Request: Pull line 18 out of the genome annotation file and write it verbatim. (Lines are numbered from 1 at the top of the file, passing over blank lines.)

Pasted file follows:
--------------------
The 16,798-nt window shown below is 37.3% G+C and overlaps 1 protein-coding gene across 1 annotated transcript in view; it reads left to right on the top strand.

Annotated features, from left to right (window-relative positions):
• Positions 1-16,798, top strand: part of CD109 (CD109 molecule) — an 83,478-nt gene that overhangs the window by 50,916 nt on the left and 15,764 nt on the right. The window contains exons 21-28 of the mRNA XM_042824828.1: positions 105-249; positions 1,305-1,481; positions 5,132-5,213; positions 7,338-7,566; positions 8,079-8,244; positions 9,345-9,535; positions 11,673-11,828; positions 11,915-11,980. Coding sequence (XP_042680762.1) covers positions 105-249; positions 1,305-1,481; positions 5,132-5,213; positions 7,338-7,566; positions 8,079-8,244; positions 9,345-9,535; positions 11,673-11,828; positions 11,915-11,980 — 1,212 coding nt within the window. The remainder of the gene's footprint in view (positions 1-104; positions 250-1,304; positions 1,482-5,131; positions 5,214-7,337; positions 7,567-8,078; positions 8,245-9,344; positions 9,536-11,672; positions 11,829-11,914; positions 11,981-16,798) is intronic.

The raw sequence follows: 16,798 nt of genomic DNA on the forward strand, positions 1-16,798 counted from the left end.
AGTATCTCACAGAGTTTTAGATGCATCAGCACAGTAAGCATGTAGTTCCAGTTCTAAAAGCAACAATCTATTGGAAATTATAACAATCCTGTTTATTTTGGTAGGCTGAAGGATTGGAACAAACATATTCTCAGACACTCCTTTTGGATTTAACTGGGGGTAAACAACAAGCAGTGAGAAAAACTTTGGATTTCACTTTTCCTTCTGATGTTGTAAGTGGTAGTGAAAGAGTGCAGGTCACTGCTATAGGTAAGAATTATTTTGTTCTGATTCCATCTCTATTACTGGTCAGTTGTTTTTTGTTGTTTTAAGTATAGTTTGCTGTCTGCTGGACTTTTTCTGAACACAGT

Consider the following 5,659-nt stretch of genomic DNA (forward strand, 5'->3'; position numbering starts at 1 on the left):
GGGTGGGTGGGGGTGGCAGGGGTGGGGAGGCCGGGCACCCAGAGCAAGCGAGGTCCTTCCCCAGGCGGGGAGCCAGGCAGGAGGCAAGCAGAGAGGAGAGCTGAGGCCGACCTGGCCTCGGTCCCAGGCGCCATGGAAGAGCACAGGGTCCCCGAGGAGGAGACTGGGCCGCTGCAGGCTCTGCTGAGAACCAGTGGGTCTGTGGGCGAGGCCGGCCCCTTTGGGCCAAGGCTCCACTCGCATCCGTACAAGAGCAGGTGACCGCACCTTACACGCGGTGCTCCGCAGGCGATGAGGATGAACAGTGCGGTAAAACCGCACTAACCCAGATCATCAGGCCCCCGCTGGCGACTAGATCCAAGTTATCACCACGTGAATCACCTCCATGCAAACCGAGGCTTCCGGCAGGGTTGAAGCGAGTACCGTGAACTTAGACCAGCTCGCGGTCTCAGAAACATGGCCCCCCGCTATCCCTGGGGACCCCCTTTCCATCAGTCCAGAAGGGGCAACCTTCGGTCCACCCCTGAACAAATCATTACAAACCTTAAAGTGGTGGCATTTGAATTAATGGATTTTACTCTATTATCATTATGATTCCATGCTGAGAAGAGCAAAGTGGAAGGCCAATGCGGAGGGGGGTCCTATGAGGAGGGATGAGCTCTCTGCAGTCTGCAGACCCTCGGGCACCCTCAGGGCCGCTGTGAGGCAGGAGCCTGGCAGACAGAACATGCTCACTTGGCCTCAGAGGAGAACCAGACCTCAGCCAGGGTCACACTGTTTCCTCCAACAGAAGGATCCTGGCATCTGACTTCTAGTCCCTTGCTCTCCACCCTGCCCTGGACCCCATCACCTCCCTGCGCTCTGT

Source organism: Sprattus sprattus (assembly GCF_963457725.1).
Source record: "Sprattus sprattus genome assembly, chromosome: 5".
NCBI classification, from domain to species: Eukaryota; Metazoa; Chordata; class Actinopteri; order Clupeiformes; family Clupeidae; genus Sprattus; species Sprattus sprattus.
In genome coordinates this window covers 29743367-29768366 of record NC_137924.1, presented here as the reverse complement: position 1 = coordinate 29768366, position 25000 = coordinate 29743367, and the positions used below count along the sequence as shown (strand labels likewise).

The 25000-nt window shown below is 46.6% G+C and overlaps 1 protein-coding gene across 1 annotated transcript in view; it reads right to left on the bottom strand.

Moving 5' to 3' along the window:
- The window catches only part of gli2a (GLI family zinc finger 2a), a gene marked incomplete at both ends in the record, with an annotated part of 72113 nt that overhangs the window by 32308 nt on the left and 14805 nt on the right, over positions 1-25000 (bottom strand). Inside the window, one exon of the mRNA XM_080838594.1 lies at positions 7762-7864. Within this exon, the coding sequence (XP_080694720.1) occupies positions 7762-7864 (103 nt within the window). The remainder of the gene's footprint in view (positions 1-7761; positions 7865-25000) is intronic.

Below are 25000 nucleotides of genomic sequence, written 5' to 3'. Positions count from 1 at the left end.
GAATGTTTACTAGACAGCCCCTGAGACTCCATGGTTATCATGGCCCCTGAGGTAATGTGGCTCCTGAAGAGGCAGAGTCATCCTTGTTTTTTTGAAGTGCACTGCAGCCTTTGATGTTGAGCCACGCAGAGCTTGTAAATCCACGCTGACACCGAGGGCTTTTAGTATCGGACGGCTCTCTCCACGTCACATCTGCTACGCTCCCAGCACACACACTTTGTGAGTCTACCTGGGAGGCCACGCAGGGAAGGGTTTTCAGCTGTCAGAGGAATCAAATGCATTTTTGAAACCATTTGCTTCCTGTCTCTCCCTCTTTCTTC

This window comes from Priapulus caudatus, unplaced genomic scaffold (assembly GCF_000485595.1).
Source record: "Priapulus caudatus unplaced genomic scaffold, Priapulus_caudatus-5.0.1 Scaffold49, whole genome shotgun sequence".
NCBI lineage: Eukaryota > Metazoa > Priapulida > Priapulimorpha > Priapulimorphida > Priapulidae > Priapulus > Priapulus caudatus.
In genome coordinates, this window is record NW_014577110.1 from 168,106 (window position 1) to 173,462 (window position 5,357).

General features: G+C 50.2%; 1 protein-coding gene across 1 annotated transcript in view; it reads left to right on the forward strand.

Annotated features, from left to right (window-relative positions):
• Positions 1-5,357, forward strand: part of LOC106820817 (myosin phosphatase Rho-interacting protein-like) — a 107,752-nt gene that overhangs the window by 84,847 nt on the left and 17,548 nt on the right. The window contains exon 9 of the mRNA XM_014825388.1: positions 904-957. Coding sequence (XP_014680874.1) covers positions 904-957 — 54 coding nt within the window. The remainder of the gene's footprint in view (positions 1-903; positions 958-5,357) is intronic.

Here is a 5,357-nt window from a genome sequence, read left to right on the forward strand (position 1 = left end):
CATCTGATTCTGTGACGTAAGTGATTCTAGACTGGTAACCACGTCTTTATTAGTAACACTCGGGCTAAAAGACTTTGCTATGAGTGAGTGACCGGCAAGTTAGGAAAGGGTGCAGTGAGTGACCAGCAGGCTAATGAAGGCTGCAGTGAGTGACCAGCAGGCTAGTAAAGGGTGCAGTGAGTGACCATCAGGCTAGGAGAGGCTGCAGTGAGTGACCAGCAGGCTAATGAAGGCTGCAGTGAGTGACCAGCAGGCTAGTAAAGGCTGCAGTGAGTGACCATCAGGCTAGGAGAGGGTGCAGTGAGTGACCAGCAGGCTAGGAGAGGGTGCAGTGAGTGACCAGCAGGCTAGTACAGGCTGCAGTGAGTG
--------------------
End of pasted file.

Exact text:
Source record: "Priapulus caudatus unplaced genomic scaffold, Priapulus_caudatus-5.0.1 Scaffold49, whole genome shotgun sequence".